So, when the Emergency Guidelines for the plant say something like, “An earthquake felt in plant with significant magnitude for SUSPECTED structural or equipment damage, then issue an Alert” you can bet they will issue an Alert, EVEN if there is no immediate signs of structual or equipment damage. (BTW, the difference between calling an Unusual event and an Alert is the “suspected damage aspect”.)

The NRC likes to see plants operating with that kind of mindset. The plants that issued their alerts or unusual events have procedures and guidelines to check that everything is good and to get back on line.

As a side note, this is more notification then what you get from other large industrial plants which could pose a risk to its workers and surrounding communities. When the coal plant next door has an over pressure condition in one of it’s boilers, you never hear about it, but in a Nuclear power plant you will.


89 posted on 08/23/2011 9:03:27 PM PDT by ScubieNuc
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To: justa-hairyape

One other thing I forgot to mention, operational power plants usually have an NRC representative on site, so they are technically always under observation. There are also NRC monitoring control rooms in which plants report their status to. So being “observed by the NRC” isn’t something out of the ordinary. It’s something that is done on a constant basis.


90 posted on 08/23/2011 9:06:27 PM PDT by ScubieNuc
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To: ScubieNuc

The alert was issued due to loss of external power. That was a fairly obvious problem.


91 posted on 08/23/2011 9:46:14 PM PDT by justa-hairyape
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To: sefarkas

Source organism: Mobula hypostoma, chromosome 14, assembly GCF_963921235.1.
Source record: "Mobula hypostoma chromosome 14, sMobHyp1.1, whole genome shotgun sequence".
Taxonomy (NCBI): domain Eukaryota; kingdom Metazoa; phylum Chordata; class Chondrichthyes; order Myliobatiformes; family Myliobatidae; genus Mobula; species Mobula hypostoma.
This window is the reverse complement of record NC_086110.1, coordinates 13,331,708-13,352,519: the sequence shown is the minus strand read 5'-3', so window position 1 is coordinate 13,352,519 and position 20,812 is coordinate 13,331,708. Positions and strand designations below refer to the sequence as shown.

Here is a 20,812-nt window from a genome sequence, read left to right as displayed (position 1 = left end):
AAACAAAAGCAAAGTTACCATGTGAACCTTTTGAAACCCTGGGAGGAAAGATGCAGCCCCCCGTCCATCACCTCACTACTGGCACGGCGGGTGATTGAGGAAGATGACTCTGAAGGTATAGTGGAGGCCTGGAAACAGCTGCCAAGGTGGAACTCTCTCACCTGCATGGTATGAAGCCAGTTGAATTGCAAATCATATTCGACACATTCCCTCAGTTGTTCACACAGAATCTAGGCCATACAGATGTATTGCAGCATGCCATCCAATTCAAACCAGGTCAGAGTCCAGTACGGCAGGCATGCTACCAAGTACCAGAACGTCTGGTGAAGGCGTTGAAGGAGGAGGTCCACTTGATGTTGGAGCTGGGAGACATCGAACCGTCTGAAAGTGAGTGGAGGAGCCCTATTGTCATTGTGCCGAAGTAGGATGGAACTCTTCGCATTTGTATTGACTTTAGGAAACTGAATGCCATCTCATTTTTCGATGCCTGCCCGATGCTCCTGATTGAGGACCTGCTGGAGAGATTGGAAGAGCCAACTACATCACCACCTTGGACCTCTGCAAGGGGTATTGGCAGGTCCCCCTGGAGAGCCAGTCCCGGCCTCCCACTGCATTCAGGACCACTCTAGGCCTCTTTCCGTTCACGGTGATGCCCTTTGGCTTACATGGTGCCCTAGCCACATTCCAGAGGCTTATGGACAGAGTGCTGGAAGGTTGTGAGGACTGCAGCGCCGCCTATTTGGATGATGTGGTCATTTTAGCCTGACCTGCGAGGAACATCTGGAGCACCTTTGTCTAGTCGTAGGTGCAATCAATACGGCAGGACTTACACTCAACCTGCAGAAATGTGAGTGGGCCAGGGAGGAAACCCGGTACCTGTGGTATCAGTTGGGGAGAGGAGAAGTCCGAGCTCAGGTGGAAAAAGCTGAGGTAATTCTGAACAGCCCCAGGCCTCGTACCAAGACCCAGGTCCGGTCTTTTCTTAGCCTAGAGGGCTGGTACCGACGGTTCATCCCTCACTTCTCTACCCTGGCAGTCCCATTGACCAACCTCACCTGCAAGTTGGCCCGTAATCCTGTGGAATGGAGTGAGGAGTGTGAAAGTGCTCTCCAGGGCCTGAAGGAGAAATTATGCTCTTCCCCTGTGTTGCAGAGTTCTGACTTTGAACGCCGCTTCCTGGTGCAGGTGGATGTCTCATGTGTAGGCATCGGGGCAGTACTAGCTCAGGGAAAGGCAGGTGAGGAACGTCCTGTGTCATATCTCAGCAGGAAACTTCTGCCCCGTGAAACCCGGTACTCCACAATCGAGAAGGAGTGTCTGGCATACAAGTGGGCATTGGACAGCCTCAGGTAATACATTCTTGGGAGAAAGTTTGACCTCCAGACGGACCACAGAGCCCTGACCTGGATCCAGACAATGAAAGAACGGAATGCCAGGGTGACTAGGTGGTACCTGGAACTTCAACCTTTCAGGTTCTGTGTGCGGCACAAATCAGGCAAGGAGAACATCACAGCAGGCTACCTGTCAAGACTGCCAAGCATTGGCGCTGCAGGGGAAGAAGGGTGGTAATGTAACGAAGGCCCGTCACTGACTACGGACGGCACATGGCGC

The power grid is a superior source of reliable electric power

Apparently not. And you are preaching to an ex Navy nuclear submarine officer by the way.

92 posted on 08/23/2011 10:18:35 PM PDT by AndyJackson
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To: justa-hairyape

I don’t know exactly how the plant in questions set up is but I can guess based on the plants I’ve been to.

The normal source of power is the grid.
The next source of electrical power would be Diesel generators.
The next would be battery banks with alternators.

Any number of things can trigger an unusual event or alert. If one of the back up generators failed to auto start, that could be reason enough. If one of the back up generators fuel supply was compromised below a prestated amount, that could cause an alert. If a normally opperation breaker, which supplies power from the grid fails to close or open properly, that could cause an alert issue. I’m serious that there could be literally hundreds of possible sinarios in which “Normal operational parameters” were not met and the NRC had to be notified.

Should a person be aware of what’s going on? Absolutely.
Should a person be scared right now? NOT at all.